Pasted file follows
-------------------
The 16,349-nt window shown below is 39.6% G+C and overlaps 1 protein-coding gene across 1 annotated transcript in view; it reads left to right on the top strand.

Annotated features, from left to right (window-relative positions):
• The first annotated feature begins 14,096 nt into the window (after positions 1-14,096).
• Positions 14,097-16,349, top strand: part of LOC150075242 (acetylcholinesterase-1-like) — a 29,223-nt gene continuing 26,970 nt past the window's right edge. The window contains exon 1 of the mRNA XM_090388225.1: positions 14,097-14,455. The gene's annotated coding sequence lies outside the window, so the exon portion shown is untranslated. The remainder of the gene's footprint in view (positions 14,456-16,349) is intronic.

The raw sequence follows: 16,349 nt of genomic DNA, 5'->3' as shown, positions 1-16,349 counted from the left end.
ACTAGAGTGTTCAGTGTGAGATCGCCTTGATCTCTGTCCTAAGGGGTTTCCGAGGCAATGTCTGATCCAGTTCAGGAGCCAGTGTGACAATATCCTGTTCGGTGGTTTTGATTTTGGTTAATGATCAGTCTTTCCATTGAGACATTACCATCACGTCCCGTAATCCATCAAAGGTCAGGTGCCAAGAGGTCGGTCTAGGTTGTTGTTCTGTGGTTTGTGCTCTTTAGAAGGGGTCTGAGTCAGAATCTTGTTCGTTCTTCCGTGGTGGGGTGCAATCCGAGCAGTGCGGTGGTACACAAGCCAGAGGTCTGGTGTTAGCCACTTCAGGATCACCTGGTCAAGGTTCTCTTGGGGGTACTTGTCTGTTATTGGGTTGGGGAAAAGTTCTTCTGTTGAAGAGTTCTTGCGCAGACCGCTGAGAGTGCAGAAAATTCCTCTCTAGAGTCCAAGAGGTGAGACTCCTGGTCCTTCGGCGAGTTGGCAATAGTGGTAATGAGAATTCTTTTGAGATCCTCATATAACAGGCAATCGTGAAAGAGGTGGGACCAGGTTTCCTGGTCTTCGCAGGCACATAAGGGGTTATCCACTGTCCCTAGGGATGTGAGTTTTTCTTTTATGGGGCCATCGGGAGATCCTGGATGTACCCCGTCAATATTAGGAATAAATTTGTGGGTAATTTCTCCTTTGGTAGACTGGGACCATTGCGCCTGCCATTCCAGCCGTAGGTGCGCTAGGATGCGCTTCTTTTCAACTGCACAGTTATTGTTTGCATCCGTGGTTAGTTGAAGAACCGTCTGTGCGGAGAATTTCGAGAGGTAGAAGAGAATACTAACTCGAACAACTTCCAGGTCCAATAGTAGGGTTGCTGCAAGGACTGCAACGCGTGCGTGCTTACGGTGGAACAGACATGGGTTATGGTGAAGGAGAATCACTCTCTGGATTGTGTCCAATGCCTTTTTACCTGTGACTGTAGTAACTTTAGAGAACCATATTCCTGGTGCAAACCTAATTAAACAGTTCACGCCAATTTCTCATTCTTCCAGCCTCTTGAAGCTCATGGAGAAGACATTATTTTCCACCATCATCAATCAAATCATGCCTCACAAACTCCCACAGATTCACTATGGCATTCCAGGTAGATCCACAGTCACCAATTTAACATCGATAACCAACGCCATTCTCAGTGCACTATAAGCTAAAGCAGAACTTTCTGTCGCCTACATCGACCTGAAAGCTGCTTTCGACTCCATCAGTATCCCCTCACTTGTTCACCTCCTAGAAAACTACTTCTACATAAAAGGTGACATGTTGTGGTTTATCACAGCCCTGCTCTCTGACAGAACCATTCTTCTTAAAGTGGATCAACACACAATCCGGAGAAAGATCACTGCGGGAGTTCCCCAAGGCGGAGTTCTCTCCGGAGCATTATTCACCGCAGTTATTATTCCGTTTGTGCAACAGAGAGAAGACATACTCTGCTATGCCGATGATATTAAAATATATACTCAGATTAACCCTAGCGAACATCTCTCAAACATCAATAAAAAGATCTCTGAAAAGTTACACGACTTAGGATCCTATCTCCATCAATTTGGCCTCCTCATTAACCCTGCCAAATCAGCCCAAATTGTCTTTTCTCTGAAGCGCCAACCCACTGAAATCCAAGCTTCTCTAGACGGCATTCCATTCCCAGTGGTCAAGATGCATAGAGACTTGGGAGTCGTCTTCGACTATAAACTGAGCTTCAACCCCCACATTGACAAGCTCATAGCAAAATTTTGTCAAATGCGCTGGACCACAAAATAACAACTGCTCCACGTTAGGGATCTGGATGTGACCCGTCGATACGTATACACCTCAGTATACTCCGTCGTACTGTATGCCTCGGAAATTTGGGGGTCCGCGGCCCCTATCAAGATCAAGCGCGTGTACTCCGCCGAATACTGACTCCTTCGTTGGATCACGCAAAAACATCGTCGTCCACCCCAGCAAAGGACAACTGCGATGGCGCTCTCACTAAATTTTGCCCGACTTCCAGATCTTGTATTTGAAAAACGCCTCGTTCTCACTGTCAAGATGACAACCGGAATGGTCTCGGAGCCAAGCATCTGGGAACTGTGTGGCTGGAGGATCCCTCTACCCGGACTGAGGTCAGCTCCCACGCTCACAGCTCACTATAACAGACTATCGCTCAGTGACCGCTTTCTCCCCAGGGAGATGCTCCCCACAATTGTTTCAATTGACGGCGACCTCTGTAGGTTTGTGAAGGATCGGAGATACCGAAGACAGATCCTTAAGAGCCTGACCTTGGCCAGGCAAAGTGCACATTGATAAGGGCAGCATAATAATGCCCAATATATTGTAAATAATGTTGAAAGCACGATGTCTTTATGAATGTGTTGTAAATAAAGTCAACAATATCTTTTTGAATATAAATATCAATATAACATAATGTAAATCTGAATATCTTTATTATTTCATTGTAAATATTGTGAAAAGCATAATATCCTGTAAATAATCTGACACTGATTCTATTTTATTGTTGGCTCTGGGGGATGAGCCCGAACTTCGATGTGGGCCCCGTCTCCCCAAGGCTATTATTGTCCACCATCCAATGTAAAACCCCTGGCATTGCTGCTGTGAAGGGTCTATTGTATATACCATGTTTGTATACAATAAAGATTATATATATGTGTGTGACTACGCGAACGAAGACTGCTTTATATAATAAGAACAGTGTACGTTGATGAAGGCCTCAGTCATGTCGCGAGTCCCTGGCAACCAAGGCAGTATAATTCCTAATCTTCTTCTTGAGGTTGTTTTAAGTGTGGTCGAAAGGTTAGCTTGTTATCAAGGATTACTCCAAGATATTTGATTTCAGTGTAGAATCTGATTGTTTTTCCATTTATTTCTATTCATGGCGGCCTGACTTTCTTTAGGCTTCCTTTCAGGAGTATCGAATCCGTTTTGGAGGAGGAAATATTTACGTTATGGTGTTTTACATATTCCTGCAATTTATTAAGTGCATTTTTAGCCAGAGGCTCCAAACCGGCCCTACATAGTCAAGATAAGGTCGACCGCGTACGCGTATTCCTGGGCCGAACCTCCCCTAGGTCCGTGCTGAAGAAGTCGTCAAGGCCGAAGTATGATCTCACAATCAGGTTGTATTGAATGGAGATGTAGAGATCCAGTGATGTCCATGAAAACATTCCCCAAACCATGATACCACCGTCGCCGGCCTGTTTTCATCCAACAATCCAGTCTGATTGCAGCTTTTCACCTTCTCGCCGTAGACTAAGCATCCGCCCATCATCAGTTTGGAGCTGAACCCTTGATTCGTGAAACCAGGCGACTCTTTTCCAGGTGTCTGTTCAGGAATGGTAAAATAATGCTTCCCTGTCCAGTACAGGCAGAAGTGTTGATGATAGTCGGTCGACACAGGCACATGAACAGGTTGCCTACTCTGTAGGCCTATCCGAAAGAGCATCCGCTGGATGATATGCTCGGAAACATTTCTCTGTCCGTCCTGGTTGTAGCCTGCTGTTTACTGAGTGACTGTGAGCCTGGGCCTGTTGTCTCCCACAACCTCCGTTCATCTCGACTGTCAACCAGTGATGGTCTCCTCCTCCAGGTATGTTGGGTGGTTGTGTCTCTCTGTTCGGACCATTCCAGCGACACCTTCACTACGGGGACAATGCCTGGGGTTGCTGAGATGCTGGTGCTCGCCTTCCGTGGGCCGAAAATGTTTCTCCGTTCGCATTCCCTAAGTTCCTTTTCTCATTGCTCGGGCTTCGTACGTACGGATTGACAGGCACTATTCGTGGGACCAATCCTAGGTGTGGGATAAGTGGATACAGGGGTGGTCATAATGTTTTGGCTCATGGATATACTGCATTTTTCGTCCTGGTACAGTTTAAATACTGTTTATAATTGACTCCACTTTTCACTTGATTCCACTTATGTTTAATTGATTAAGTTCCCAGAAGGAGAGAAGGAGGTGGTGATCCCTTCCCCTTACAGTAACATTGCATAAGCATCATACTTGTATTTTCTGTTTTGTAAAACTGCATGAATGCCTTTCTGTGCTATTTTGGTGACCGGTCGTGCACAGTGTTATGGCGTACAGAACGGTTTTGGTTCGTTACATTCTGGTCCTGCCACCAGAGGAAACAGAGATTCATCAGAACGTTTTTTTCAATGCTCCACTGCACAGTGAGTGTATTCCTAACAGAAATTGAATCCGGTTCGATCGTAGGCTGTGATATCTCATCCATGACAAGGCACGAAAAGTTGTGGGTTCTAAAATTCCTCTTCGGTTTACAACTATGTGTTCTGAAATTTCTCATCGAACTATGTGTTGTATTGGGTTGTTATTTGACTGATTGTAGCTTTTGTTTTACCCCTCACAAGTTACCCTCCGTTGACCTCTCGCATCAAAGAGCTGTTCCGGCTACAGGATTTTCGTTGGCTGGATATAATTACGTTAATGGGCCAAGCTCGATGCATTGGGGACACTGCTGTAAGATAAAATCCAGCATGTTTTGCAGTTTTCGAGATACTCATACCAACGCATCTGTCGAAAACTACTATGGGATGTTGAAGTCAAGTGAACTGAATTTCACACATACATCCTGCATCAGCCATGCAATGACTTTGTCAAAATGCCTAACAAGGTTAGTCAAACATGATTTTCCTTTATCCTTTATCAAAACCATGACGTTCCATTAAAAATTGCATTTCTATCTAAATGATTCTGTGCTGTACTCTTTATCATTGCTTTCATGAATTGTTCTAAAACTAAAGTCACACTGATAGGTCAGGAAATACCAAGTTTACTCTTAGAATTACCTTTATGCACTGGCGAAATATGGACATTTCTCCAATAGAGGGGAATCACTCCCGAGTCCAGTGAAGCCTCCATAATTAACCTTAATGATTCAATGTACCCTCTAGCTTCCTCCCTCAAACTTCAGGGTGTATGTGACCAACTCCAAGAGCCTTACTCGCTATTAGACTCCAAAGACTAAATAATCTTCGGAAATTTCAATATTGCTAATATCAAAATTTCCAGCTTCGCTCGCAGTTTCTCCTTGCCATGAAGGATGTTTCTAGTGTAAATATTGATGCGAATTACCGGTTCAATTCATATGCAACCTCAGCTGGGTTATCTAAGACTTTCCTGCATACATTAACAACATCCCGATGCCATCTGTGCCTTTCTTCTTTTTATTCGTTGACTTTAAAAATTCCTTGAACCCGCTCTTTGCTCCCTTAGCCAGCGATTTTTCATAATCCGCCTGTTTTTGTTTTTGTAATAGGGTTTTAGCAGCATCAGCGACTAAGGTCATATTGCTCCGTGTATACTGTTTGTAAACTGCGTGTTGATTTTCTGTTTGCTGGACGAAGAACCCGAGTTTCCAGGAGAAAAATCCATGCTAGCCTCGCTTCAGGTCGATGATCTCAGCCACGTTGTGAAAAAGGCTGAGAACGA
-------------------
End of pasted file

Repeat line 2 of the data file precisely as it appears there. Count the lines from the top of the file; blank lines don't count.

Annotated features, from left to right (window-relative positions):